Work appraisals: What to expect and how to prepareHays: Working For Your Tomorrowon March 14, 2024 at 2:35 pm Career advice | Career tips


Work appraisals are an essential part of every role as performance reviews offer a chance to learn. The purpose of an appraisal is to see where you’ve excelled and to identify chances for future growth. But for many people, an appraisal is a daunting formal meeting. 

An appraisal at work shouldn’t be scary. Also known as a performance review, it should allow employees and managers to discuss key aspects of the role. Importantly, everybody should feel comfortable and know what to expect. 

If you’ve got a review coming up, read on to see what it could involve — and how to prepare. 

What is an appraisal at work?

An appraisal meeting is a discussion and overview of your employee performance. A formal appraisal may sound scary, and many people often find them intimidating. However, no part of your appraisal should come as a surprise — not a nasty surprise, anyway. This is a critical part of a good company culture. 

Appraisals should be an honest discussion between managers and employees. Your line manager should let you know beforehand what to expect. They might even request that you come prepared with performance data, questions of your own, or anything else that might help.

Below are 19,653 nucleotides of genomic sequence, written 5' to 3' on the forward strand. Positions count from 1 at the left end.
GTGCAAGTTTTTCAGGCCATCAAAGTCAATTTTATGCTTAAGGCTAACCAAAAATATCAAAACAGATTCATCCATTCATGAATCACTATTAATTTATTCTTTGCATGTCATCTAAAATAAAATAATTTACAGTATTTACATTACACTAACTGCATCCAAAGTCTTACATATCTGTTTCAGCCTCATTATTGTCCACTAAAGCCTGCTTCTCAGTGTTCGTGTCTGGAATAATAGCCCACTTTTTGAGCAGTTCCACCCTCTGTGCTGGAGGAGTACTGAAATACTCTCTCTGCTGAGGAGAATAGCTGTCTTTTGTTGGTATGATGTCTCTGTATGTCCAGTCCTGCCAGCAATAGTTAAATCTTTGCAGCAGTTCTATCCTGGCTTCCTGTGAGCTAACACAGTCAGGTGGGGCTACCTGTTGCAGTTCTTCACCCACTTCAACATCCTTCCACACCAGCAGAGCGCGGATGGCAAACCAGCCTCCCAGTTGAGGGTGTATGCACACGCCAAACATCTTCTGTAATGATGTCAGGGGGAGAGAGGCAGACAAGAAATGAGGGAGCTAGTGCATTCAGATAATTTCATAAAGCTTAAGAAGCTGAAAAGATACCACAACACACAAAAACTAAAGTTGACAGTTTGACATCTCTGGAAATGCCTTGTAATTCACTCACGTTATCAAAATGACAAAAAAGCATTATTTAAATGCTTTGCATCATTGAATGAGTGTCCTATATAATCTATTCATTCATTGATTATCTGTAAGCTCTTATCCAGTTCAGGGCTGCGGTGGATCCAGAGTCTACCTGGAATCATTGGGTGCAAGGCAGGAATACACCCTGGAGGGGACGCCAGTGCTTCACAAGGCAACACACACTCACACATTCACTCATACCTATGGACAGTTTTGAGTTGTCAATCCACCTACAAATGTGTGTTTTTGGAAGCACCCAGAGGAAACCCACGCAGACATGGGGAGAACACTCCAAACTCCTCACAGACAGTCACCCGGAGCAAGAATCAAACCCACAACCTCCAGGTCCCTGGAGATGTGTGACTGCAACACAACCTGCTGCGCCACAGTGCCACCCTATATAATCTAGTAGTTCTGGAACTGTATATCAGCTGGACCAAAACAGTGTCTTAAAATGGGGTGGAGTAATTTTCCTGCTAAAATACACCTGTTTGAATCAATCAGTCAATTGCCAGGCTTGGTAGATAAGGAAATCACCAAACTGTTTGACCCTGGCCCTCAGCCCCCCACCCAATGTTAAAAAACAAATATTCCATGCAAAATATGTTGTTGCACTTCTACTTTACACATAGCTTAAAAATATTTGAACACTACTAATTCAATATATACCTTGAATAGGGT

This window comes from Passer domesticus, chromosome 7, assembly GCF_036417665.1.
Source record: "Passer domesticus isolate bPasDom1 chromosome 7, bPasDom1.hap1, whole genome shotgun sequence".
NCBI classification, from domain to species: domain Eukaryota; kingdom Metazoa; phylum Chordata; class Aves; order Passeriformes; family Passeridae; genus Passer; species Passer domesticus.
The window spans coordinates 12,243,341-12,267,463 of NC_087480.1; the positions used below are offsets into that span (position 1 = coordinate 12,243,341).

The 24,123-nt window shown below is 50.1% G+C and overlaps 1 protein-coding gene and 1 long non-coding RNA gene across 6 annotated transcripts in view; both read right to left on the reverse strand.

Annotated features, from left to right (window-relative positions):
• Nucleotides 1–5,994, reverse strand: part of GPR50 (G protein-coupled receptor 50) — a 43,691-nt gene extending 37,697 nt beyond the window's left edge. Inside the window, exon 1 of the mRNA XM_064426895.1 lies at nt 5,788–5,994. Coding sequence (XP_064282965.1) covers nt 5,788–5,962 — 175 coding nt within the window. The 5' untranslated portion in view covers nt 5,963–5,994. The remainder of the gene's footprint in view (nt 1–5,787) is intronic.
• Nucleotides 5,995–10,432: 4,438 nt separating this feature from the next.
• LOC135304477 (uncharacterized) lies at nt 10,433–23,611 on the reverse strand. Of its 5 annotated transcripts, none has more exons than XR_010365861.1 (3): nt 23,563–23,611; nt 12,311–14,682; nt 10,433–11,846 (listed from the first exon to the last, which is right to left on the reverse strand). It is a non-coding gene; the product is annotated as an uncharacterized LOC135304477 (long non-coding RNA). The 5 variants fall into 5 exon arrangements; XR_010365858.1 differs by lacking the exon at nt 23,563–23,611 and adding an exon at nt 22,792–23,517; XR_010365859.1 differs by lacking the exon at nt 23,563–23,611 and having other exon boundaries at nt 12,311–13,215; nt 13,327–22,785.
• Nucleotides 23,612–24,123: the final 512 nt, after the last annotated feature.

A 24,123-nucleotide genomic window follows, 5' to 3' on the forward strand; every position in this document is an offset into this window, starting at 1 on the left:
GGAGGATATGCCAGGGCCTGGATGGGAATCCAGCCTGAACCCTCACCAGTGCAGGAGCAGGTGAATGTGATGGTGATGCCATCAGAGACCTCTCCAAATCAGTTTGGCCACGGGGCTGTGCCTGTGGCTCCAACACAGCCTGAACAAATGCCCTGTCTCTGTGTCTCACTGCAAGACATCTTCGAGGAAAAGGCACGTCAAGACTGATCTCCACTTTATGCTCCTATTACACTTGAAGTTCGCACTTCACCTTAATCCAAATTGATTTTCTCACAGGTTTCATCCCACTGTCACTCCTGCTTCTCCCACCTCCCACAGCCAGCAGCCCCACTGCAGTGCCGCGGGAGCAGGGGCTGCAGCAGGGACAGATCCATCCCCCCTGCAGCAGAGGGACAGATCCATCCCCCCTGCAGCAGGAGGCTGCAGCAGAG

Many topics can come up during an employee appraisal, whilst you discuss strengths, weaknesses and opportunities. Discussion topics will usually fall under one of the following umbrellas: 

What has gone well for you recently Could anything have gone better?Employee development and training needs for the future 

Appraisals should happen regularly — often every few months. Many companies also have a more in-depth annual review, where you’ll discuss bigger-picture topics. In any appraisal process, you can expect to discuss certain subjects time and again. 

What does a performance appraisal involve? 

Work appraisals are a vital part of performance management and professional development. They generally cover a few core themes. You might talk about any (or all) of the following: 

Job performance 

First, you’ll almost certainly cover recent job performance. Your appraisal system should take into consideration performance ratings, in relation to key aspects of your job. In some sectors, this might be heavily data-driven. In others, it could be more qualitative.  

Whatever your role, you’ll discuss your individual performance of your essential requirements. If you receive a poor performance review, don’t panic. Take your time and try to frame it as an opportunity for growth. 

Areas of improvement 

In some work appraisals, you might discuss areas to improve. It’s important to try to take this as a constructive conversation — nobody is perfect, after all. If you recognise a potential weakness, you can ask your manager to help you to develop new skills. Work with your manager and or human resources to identify training courses or mentoring opportunities. 


If you’re part of a team, your appraisal could cover how you function within that group. Reviewing teamwork doesn’t mean gossiping about other team members. Rather, you’ll talk about working relationships and how they function and benefit the company overall. 

Career development plan